Based on a True Story, Disney+'s New Biopic Clouds Shows the Importance of Living in the Moment
Based on a true story, Disney+'s new drama, Clouds, will certainly elicit some tears from even the most stoic viewer. Geared towards young adults, the movie details the life of Zach Sobiech, an outgoing teenager from Saint Paul, MN, who died of osteosarcoma — a type of bone cancer — on May 20, 2013, at 18 years old.
A talented musician who was beloved by friends and family, he wrote a song called "Clouds" that topped the Billboard charts in 2013. Although Zach had been through 24 rounds of chemotherapy in his lifetime, Clouds centers on the period after doctors told his family that he only had one year to live. Chock-full of incredible music and deeply touching moments, director Justin Baldoni illustrates the importance of living every day like there's no tomorrow.
Starring Fin Argus as Zach, we see how he grapples with mortality as well as how his inner circle makes sense of Zach's terminal diagnosis during his senior year of high school. A beautiful tribute to Zach's life — who clearly touched millions of hearts with his music — the film is based on a memoir written by Zach's mom, Laura, called Fly a Little Higher: How God Answered a Mom's Small Prayer in a Big Way.
Given the content of Clouds, it's no surprise you'll want to grab a few boxes of tissues before queueing it up for family movie night. Scroll ahead to see what else parents should know.
It may make kids question their own mortality.
Viewers learn early on in the movie that Zach's diagnosis is terminal despite undergoing chemotherapy. Obviously, getting this news is completely gutting for Zach and his entire family. After being told he has a year to live, Zach decides to do everything in his power to spread joy to the people in his life.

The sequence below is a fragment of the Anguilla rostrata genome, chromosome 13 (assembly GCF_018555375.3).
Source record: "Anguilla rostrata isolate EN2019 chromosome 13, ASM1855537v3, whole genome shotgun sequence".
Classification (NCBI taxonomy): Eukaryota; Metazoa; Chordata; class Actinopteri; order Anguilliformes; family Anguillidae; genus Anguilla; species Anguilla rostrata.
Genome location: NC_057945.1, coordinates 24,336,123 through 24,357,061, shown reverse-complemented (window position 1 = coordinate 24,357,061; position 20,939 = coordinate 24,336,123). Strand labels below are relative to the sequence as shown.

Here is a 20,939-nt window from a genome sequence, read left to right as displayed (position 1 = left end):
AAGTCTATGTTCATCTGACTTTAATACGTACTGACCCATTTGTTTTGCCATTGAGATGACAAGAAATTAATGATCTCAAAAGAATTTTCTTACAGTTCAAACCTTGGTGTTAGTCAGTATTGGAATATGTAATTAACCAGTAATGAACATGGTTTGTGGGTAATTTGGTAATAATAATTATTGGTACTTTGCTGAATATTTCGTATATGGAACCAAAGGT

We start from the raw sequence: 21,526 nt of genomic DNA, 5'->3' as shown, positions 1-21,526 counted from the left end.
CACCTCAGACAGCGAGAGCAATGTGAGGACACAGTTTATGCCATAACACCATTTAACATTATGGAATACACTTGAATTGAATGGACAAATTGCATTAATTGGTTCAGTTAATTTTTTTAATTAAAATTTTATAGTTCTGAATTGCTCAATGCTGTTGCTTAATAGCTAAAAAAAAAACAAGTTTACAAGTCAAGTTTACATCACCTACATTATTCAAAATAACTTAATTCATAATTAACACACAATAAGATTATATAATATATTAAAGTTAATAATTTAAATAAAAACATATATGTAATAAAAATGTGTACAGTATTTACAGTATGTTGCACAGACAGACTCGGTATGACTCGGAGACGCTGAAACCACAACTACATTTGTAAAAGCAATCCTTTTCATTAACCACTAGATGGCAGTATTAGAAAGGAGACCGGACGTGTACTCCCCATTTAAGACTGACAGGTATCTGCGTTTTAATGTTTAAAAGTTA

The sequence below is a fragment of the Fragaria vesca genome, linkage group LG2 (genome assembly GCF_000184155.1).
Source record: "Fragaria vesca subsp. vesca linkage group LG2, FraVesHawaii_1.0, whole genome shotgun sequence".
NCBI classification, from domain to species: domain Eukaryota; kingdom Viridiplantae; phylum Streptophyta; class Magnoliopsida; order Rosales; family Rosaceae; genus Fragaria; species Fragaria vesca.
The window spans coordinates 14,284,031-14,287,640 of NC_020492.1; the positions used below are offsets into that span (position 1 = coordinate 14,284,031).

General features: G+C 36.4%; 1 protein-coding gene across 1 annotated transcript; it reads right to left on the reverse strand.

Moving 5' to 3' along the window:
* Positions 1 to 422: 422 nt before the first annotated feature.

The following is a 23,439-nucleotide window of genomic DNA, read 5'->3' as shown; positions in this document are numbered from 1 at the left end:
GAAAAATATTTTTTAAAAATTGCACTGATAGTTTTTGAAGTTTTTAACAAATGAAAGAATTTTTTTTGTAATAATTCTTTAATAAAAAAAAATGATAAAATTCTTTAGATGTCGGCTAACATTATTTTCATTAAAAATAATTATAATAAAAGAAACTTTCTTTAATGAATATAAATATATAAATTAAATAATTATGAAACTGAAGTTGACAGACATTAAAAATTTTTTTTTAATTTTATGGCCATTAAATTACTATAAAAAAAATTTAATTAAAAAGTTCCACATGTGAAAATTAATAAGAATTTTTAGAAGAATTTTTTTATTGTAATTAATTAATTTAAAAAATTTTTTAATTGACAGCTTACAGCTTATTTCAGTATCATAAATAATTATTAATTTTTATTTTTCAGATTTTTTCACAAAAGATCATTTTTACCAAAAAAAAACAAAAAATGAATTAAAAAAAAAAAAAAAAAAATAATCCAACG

Obviously, seeing a teenager — who should have his entire life ahead of him — grapple with his own death is hard to watch, and may cause children to reflect on their own mortality. It might be worth talking to your children about death, mentioning that there isn't always a tangible explanation for why sad things happen in life.
Although your children may cry at points throughout the movie, Clouds demonstrates how we shouldn't let a single day on earth go to waste.
Clouds shows how cancer affects an entire family, and by extension, the community.
Naturally, Zach isn't the only person who's affected by his diagnosis. His parents and three siblings are heartbroken as well. Viewers see how having a child who is terminally ill can put a strain on a marriage, as several arguments crop up between his mother, Laura (Neve Campbell) and his dad, Rob (Tom Everett Scott). Although there aren't any full-blown screaming matches, their disagreements combined with his siblings' realization that they're losing their brother shows how raw emotions can be.
Additionally, Zach's condition has a big impact on his community. In the beginning of the movie, the school principal Mr. Weaver (Lil Rel Howery) mentions to Zach that he shaved his head in his honor. Additionally, there are a handful of scenes that show his schoolmates coming together to support Zach in his final days.
Clouds illustrates that it's OK to be vulnerable or emotional in life.
Navigating a terminal illness is understandably the hardest thing a person may have to do in life. Of course, we all have a finite amount of time on earth, but learning you only have one year to live is another story. Initially after learning his diagnosis, we see Zach pull away from his girlfriend, Amy (Madison Iseman), by ending the relationship. Although they get back together later in the movie, Zach breaks down when they are alone together, eventually recklessly driving away from her house yelling and crying.
Zach's seemingly random outburst may prompt parents to start a discussion about how we react to bad news. It might be helpful to explain that sometimes people have delayed reactions to devastating things because they need more time to process how they feel. Additionally, it may be worthwhile to reinforce that it's OK not to be OK, and that teens should always reach out for support when they need it.
The last few scenes are absolutely heartbreaking.
At the end of the movie, the community comes together to throw a party for Zach after his doctors inform the family that he wouldn't make it to prom. Because of Zach's love of music, he attempts to perform "Clouds" live for the audience with his best friend, Sammy (Sabrina Carpenter) around the hour and 45-minute mark.
Despite putting in his best effort on stage, Zach is overtaken by a concerning coughing fit, and can't finish. Although the audience members help Zach finish the song, the scene is incredibly hard to watch and arguably the saddest part of the movie. Parents who aren't sure their kids can handle such an intense moment should consider fast-forwarding.
Families who are interested in supporting the cause can donate to the Zach Sobiech Osteosarcoma Fund. By supporting the fund, we can keep Zach's legacy alive and help find a cure for the cancer that took his life.